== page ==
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Borderline personality disorder (BPD) is a serious mental illness characterized by pervasive instability in moods, interpersonal relationships, self-image, and behavior. This instability often disrupts family and work life, long-term planning, and the individual's sense of self-identity. Originally thought to be at the "borderline" of psychosis, people with BPD suffer from a disorder of emotion regulation. While less well known than schizophrenia or bipolar disorder (manic-depressive illness), BPD is more common, affecting 2 percent of adults, mostly young women. There is a high rate of self-injury without suicide intent, as well as a significant rate of suicide attempts and completed suicide in severe cases. Patients often need extensive mental health services, and account for 20 percent of psychiatric hospitalizations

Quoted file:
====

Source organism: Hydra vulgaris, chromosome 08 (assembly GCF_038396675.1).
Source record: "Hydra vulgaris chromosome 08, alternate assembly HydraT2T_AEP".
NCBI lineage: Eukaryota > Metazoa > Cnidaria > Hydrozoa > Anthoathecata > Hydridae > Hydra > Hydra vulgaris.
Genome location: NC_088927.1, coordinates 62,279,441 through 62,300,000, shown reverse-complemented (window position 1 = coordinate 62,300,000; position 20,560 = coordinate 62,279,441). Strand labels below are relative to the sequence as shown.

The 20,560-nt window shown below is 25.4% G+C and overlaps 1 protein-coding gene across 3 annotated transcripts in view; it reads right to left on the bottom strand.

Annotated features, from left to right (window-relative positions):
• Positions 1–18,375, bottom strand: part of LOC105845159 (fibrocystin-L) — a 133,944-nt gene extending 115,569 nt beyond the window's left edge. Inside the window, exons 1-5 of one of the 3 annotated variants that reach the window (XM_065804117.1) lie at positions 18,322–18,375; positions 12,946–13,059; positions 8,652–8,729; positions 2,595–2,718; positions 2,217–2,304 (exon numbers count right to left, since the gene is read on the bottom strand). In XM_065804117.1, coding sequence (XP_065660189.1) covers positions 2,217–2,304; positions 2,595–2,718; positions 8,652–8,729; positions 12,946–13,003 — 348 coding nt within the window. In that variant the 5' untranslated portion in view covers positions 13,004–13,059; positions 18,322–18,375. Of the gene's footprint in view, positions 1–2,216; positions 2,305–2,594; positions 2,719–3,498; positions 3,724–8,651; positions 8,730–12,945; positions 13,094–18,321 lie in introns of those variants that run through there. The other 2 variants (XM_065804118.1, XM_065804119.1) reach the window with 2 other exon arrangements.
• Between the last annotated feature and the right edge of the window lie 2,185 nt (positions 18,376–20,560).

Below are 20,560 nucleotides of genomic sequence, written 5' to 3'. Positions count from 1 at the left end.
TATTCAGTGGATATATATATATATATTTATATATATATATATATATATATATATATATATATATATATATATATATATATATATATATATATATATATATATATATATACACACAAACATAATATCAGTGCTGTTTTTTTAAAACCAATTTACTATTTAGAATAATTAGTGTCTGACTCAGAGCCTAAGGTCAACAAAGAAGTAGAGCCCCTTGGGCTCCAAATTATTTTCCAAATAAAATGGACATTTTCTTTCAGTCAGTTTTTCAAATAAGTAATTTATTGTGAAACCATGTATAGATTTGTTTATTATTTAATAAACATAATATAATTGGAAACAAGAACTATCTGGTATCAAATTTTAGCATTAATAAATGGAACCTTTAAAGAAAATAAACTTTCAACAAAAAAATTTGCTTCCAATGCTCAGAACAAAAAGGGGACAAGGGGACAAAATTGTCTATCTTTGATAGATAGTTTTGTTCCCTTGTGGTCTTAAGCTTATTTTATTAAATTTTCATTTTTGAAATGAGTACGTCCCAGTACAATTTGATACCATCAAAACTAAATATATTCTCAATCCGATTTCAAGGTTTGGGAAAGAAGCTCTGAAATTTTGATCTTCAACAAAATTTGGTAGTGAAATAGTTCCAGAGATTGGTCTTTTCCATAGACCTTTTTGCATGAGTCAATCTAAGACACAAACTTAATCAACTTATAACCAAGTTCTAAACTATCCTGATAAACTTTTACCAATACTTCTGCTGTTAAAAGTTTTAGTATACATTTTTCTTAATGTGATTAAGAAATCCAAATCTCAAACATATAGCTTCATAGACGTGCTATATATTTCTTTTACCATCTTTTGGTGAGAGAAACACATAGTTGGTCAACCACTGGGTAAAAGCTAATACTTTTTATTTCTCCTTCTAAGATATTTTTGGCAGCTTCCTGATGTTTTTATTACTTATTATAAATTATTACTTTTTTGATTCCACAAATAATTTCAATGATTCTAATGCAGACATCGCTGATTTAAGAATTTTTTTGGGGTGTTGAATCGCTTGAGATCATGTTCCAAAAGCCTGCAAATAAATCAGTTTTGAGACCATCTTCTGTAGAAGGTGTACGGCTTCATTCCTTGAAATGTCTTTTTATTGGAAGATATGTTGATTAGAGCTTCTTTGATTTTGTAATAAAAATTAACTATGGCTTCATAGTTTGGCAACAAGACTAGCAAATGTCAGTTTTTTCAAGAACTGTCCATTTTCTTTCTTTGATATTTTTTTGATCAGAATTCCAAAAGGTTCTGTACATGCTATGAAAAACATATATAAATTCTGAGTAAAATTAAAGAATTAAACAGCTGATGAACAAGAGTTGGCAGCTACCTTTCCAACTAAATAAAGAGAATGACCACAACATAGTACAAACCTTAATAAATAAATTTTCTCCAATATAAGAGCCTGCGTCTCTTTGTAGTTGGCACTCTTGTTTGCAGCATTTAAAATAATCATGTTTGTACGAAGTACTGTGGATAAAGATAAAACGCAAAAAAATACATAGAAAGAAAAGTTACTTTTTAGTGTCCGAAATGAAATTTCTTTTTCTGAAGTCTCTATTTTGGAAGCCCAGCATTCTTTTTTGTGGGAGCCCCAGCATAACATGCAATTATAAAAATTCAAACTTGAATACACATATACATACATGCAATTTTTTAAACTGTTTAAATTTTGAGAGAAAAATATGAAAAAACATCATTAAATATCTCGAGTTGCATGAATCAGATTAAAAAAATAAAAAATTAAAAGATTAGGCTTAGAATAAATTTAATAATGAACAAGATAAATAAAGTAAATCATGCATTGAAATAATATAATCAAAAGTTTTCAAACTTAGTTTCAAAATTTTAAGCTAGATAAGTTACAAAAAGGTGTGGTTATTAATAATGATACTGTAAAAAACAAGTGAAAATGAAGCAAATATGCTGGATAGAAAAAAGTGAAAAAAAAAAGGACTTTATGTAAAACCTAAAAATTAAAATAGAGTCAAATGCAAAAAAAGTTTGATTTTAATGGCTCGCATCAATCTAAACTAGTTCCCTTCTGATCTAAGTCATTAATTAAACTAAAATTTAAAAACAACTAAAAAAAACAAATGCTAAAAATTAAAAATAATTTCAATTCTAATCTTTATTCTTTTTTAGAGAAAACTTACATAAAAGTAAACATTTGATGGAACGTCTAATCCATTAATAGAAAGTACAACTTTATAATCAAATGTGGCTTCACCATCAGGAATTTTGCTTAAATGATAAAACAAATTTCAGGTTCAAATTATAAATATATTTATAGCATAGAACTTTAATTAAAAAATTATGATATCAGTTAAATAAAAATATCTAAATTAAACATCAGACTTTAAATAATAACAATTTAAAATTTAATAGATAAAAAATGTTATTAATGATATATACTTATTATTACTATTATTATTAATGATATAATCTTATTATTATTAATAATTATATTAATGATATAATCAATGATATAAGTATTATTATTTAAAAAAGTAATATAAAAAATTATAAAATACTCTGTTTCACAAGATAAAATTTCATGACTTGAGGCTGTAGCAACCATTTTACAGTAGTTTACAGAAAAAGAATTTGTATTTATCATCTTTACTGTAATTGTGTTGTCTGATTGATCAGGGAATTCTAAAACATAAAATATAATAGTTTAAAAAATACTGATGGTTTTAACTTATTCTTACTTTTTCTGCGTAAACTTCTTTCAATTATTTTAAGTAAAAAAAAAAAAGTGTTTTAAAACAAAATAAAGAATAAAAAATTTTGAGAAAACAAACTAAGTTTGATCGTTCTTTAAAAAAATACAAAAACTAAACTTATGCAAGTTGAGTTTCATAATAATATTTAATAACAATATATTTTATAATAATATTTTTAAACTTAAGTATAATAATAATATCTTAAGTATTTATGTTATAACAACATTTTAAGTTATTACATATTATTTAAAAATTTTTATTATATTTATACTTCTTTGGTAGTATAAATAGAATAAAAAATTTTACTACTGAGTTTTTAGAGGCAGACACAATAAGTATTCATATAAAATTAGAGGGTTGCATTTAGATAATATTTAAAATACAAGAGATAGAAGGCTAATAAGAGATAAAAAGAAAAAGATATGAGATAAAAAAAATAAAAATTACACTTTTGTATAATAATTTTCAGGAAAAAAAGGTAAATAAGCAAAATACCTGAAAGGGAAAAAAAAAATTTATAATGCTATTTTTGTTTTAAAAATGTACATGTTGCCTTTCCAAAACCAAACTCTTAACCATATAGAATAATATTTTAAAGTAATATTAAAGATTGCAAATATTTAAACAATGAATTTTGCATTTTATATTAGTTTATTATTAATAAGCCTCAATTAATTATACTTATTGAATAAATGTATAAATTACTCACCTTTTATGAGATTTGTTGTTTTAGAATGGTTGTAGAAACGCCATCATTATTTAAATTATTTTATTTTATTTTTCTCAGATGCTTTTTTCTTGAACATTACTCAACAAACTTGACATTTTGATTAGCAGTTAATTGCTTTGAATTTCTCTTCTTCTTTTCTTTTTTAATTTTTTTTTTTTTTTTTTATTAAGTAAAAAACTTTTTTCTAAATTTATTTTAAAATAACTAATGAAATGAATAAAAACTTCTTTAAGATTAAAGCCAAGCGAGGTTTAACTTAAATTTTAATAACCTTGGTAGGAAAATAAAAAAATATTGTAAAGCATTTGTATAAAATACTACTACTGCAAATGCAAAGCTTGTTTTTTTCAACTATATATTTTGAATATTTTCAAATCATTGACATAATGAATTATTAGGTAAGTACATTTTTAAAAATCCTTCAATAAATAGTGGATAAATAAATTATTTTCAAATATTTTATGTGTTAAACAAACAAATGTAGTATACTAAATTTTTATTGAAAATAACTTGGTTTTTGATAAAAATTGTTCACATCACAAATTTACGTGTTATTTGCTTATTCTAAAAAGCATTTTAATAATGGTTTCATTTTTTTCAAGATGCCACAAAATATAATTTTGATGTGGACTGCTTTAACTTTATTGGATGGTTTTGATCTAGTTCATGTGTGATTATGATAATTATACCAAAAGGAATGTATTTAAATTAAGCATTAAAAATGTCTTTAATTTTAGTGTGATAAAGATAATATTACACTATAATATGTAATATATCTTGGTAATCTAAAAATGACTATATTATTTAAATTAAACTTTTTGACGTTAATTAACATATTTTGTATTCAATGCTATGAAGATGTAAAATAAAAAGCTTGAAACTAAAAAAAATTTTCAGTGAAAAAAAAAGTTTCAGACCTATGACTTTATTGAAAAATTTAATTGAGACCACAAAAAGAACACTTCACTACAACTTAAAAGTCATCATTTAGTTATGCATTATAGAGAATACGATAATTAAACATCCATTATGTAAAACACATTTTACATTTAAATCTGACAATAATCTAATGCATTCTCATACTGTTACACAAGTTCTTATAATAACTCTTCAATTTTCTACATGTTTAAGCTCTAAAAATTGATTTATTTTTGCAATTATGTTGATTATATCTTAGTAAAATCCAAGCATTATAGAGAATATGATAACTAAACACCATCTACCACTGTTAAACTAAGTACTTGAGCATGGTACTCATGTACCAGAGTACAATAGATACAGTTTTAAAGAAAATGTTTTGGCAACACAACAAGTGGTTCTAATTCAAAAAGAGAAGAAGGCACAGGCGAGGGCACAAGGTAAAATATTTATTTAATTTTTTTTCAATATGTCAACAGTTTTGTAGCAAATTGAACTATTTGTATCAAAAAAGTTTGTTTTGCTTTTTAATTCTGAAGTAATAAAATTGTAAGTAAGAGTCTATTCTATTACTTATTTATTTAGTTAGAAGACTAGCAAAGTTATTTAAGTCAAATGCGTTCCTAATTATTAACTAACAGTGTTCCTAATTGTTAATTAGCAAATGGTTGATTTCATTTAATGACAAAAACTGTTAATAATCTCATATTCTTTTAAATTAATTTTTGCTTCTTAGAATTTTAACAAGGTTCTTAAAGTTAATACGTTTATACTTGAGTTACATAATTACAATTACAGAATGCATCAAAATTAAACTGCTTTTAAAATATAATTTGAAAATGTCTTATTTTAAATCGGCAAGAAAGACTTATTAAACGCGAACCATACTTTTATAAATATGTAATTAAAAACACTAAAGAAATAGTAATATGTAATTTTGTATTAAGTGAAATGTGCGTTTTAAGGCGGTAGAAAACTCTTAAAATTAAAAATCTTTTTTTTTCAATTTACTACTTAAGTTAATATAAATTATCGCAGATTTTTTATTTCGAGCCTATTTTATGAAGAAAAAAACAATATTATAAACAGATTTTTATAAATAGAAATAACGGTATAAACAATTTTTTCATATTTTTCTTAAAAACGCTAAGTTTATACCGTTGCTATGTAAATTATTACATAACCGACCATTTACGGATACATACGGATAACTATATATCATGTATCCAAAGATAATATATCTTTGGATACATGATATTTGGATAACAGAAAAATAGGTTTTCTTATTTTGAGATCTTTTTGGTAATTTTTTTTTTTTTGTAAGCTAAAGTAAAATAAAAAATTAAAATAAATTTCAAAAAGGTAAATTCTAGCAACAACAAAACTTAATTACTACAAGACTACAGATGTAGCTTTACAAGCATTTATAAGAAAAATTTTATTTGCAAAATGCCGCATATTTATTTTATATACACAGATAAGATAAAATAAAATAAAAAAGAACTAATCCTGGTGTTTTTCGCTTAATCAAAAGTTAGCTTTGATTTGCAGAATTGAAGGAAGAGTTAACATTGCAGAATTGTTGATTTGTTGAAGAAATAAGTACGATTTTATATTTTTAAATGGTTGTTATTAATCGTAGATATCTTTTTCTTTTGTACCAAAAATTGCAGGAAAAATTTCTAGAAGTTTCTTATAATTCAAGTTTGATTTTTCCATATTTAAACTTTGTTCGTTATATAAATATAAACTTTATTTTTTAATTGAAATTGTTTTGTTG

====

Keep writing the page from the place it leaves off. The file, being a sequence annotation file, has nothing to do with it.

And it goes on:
The frequency in women is two to three times greater than men. This may be related to genetic or hormonal influences. An association between this disorder and severe cases of premenstrual tension has been postulated. Women commonly suffer from depression more often than men. The increased frequency of borderline disorders among women may also be a consequence of the greater incidence of incestuous experiences during their childhood. This is believed to occur ten times more often in women than in men, with estimates running to up to one-fourth of all women.